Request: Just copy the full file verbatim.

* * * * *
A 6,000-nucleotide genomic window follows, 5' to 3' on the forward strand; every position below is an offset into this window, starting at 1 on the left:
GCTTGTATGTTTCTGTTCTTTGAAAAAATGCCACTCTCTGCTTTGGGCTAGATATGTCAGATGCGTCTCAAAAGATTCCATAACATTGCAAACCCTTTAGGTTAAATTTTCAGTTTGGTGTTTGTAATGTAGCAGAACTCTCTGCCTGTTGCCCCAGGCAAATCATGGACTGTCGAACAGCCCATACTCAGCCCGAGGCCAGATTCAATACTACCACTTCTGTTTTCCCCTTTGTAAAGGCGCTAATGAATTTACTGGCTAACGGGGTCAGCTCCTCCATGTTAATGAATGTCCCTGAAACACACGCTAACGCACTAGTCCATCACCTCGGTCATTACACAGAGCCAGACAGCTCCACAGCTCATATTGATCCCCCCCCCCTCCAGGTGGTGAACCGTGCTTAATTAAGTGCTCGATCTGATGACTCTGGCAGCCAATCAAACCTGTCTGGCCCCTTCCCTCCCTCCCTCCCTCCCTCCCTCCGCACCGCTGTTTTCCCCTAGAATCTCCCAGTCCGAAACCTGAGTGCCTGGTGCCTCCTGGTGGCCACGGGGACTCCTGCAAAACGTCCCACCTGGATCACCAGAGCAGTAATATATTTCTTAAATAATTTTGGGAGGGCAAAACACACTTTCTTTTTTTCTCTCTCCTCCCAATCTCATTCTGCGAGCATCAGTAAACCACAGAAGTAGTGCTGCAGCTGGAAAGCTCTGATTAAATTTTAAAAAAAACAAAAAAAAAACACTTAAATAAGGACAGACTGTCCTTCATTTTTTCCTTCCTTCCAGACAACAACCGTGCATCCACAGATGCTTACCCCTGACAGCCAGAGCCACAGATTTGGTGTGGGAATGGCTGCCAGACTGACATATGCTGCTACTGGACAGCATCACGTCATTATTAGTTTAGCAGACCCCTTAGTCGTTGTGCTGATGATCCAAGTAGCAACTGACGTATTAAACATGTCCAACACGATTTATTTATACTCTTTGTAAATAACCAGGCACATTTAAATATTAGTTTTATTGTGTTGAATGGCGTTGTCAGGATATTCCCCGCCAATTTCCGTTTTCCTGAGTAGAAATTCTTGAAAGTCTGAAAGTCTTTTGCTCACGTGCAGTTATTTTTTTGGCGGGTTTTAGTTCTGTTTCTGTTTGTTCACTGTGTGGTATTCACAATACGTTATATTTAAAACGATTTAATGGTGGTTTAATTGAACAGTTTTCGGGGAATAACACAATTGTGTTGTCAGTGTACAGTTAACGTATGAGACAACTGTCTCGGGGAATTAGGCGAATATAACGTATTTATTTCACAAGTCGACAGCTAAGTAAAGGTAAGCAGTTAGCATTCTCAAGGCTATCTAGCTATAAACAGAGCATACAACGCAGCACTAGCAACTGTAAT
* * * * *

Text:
A 6,000-nucleotide genomic window follows, 5' to 3' on the forward strand; every position below is an offset into this window, starting at 1 on the left:
GCTTGTATGTTTCTGTTCTTTGAAAAAATGCCACTCTCTGCTTTGGGCTAGATATGTCAGATGCGTCTCAAAAGATTCCATAACATTGCAAACCCTTTAGGTTAAATTTTCAGTTTGGTGTTTGTAATGTAGCAGAACTCTCTGCCTGTTGCCCCAGGCAAATCATGGACTGTCGAACAGCCCATACTCAGCCCGAGGCCAGATTCAATACTACCACTTCTGTTTTCCCCTTTGTAAAGGCGCTAATGAATTTACTGGCTAACGGGGTCAGCTCCTCCATGTTAATGAATGTCCCTGAAACACACGCTAACGCACTAGTCCATCACCTCGGTCATTACACAGAGCCAGACAGCTCCACAGCTCATATTGATCCCCCCCCCCTCCAGGTGGTGAACCGTGCTTAATTAAGTGCTCGATCTGATGACTCTGGCAGCCAATCAAACCTGTCTGGCCCCTTCCCTCCCTCCCTCCCTCCCTCCCTCCGCACCGCTGTTTTCCCCTAGAATCTCCCAGTCCGAAACCTGAGTGCCTGGTGCCTCCTGGTGGCCACGGGGACTCCTGCAAAACGTCCCACCTGGATCACCAGAGCAGTAATATATTTCTTAAATAATTTTGGGAGGGCAAAACACACTTTCTTTTTTTCTCTCTCCTCCCAATCTCATTCTGCGAGCATCAGTAAACCACAGAAGTAGTGCTGCAGCTGGAAAGCTCTGATTAAATTTTAAAAAAAACAAAAAAAAAACACTTAAATAAGGACAGACTGTCCTTCATTTTTTCCTTCCTTCCAGACAACAACCGTGCATCCACAGATGCTTACCCCTGACAGCCAGAGCCACAGATTTGGTGTGGGAATGGCTGCCAGACTGACATATGCTGCTACTGGACAGCATCACGTCATTATTAGTTTAGCAGACCCCTTAGTCGTTGTGCTGATGATCCAAGTAGCAACTGACGTATTAAACATGTCCAACACGATTTATTTATACTCTTTGTAAATAACCAGGCACATTTAAATATTAGTTTTATTGTGTTGAATGGCGTTGTCAGGATATTCCCCGCCAATTTCCGTTTTCCTGAGTAGAAATTCTTGAAAGTCTGAAAGTCTTTTGCTCACGTGCAGTTATTTTTTTGGCGGGTTTTAGTTCTGTTTCTGTTTGTTCACTGTGTGGTATTCACAATACGTTATATTTAAAACGATTTAATGGTGGTTTAATTGAACAGTTTTCGGGGAATAACACAATTGTGTTGTCAGTGTACAGTTAACGTATGAGACAACTGTCTCGGGGAATTAGGCGAATATAACGTATTTATTTCACAAGTCGACAGCTAAGTAAAGGTAAGCAGTTAGCATTCTCAAGGCTATCTAGCTATAAACAGAGCATACAACGCAGCACTAGCAACTGTAAT